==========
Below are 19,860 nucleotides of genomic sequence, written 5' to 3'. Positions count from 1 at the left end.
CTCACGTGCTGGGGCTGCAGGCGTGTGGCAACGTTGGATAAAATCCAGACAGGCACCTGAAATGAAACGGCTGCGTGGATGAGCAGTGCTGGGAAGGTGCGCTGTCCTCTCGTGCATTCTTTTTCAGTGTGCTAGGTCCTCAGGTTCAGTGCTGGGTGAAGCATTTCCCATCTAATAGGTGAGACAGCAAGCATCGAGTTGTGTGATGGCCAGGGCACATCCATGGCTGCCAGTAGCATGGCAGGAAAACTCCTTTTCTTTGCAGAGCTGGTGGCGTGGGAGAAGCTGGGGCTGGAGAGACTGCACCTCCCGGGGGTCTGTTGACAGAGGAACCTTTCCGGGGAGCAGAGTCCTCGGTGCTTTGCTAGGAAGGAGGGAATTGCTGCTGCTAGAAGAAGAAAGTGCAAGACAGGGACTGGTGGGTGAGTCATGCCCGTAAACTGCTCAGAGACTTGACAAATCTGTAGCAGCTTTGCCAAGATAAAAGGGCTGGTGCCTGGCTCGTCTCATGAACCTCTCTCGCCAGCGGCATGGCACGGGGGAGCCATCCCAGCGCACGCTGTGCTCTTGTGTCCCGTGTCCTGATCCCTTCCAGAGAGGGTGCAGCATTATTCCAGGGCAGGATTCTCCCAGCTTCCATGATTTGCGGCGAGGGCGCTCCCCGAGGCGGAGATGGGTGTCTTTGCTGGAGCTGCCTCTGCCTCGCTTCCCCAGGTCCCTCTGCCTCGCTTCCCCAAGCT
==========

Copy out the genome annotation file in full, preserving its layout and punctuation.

Below are 19,860 nucleotides of genomic sequence, written 5' to 3'. Positions count from 1 at the left end.
CTCACGTGCTGGGGCTGCAGGCGTGTGGCAACGTTGGATAAAATCCAGACAGGCACCTGAAATGAAACGGCTGCGTGGATGAGCAGTGCTGGGAAGGTGCGCTGTCCTCTCGTGCATTCTTTTTCAGTGTGCTAGGTCCTCAGGTTCAGTGCTGGGTGAAGCATTTCCCATCTAATAGGTGAGACAGCAAGCATCGAGTTGTGTGATGGCCAGGGCACATCCATGGCTGCCAGTAGCATGGCAGGAAAACTCCTTTTCTTTGCAGAGCTGGTGGCGTGGGAGAAGCTGGGGCTGGAGAGACTGCACCTCCCGGGGGTCTGTTGACAGAGGAACCTTTCCGGGGAGCAGAGTCCTCGGTGCTTTGCTAGGAAGGAGGGAATTGCTGCTGCTAGAAGAAGAAAGTGCAAGACAGGGACTGGTGGGTGAGTCATGCCCGTAAACTGCTCAGAGACTTGACAAATCTGTAGCAGCTTTGCCAAGATAAAAGGGCTGGTGCCTGGCTCGTCTCATGAACCTCTCTCGCCAGCGGCATGGCACGGGGGAGCCATCCCAGCGCACGCTGTGCTCTTGTGTCCCGTGTCCTGATCCCTTCCAGAGAGGGTGCAGCATTATTCCAGGGCAGGATTCTCCCAGCTTCCATGATTTGCGGCGAGGGCGCTCCCCGAGGCGGAGATGGGTGTCTTTGCTGGAGCTGCCTCTGCCTCGCTTCCCCAGGTCCCTCTGCCTCGCTTCCCCAAGCT